The last few years have engendered a panicked crash course in viruses and how they function, and thus an inescapable awareness of the tiny particles living on our hands and faces. The coronavirus notwithstanding, though, the vast ecosystem of bacteria, fungi and viruses found on the body’s largest organ are not always adversarial. “Among their contributions to our health and survival, our skin microbes serve as the first line of defence — protecting us from infection and modulating our immune system,” says Dr Larry Weiss, the founder of the San Francisco-based skin-care brand Symbiome.
Manipulating these microbes is an increasingly popular aim for beauty brands, as evidenced by a wave of new products that tout probiotics, prebiotics or postbiotics as ingredients. While scientists still argue about the exact benefits of these particles, which are more commonly ingested via health drinks or supplements in attempts to aid digestion or boost immunity, some skin-care lines claim that, when applied topically, they help the body’s exterior layer stay in a state of bacterial harmony, therefore “offsetting the factors that lead to redness, dryness and a weakened surface” — or so says Dr Shereene Idriss, the founder of the New York-based practice Idriss Dermatology. “Then there’s less inflammation overall and that, in the long run, can slow down the signs of aging.”
Before you revamp the contents of your medicine cabinet, it’s worth reacquainting yourself with the basic definitions: probiotics are live microorganisms thought to provide health benefits. Prebiotics are the nutritional materials consumed by those microorganisms, and postbiotics are what they produce. “It’s like ‘Star Wars’ happening on the surface of skin,” says Dahlia Devkota, the founder of the Los Angeles-based skin-care brand Editrix, which makes products with both pre- and postbiotics. “‘Good’ and ‘bad’ bacteria both excrete postbiotics, which are their weapons of war. The goal is a balance of both with no one species taking over.”
Certain products or treatments can, at least in theory, help maintain that balance and provide specific benefits. After all, that old beauty trick — a simple yoghurt mask — was used by the Greeks millenniums ago and has been adopted
by many other cultures since. The lactic acid produced by the probiotics in the food can break down dead skin cells, gently exfoliating the skin and brightening its tone.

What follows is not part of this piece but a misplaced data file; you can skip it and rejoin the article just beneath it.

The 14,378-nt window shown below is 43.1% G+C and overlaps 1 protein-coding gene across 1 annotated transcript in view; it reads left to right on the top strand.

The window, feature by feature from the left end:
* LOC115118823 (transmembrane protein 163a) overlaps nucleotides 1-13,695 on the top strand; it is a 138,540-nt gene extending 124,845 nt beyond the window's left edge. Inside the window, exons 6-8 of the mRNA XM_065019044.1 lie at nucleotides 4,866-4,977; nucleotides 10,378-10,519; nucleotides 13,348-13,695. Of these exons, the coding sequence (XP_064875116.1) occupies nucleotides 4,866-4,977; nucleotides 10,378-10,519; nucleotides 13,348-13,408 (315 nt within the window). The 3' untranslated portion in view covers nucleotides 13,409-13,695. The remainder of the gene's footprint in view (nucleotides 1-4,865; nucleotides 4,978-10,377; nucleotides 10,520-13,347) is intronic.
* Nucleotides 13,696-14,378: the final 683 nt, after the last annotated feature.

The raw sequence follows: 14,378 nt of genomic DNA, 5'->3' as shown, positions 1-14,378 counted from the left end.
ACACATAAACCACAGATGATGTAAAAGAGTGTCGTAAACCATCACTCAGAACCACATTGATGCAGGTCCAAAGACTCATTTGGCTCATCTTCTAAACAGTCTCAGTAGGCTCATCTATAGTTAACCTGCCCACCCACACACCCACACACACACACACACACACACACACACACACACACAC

While a yoghurt treatment remains affordable and accessible — just stop by the dairy aisle of your local grocery store — new products promise exfoliation and more. Earlier this year, the New York-based skin-care brand Holifrog launched its Utopia Microflora Toner, a watery formula meant to be applied after cleansing that, unlike traditional toners, doesn’t strip the skin. It contains isolates of Lactobacillus bulgarius, a probiotic, and oligosaccharides prebiotics, which the brand says will improve skin tone and elasticity by promoting cellular renewal, speeding up skin repair and increasing collagen synthesis. The Swiss brand Valmont uses similar ingredients in its Primary line, devised specifically to protect and encourage balance in the skin’s microbiome. Its Primary Cream, a light formula that soothes and strengthens, is particularly well suited for acne-prone skin because of its inclusion of panthenol (also known as vitamin B5) and lactic acid.
The products of the Los Angeles-based skin-care brand Venn, many of which contain pre- and postbiotics, are the result of decades of microbiome research conducted in South Korea by the label’s scientific advisory board. Its Synbiotic Defense Mist improves upon typical water-based face mists, which quickly evaporate and leave the skin dry again. “We replaced water with probiotic ferments,” says Venn’s founder, Brian Oh. “The probiotics get broken down into postbiotics, including hyaluronic acid, vitamins and peptides, which nourish and hydrate.”
Oh’s isn’t the only company experimenting with fermentation, or the process by which microbes like probiotics break down organic molecules. “Because fermentation makes the molecules smaller, the product can penetrate the skin surface more deeply,” says Jeff Rosevear, the head of skin-care research and development for new brands at Unilever; the company recently launched a line called Ferver in the United States, which has a serum made with fermented collagen. Symbiome also uses some fermented ingredients, as with its new body oil The Premise. It contains only six ingredients, five of them postbiotic oils that, before they’re fermented, are sourced sustainably from the Amazon.
The New York-based aesthetician Crystal Greene is partial to Devkota’s line, especially its Bakterium Delirium serum. She admires its ability to “nourish and build up the skin’s defences,” she says, by creating a balance of bacteria that supports the protective quality of the microbiome. In general, Greene recommends pro-, pre- and postbiotic-laden products to her clients because she finds them gentler than some of the other popular ones on the market. “Harsh stripping, cleansing, exfoliating and sterilising deplete and weaken the skin barrier, and I often see this in my private practice,” she says.
Indeed, while some commonly utilised active ingredients, such as retinol and benzoyl peroxide, do sensitise skin, there seems to be no downsides to using high concentrations of prebiotics and the like. “The beauty of skin care with pre- or postbiotics is that there are no known harmful side effects,” says the dermatologist Dr Lindsey Zubritsky. “With any new product, I recommend spot testing on the inside of your arm to ensure no allergic reaction, but these ingredients, specifically, are safe to use and beneficial for all skin types.”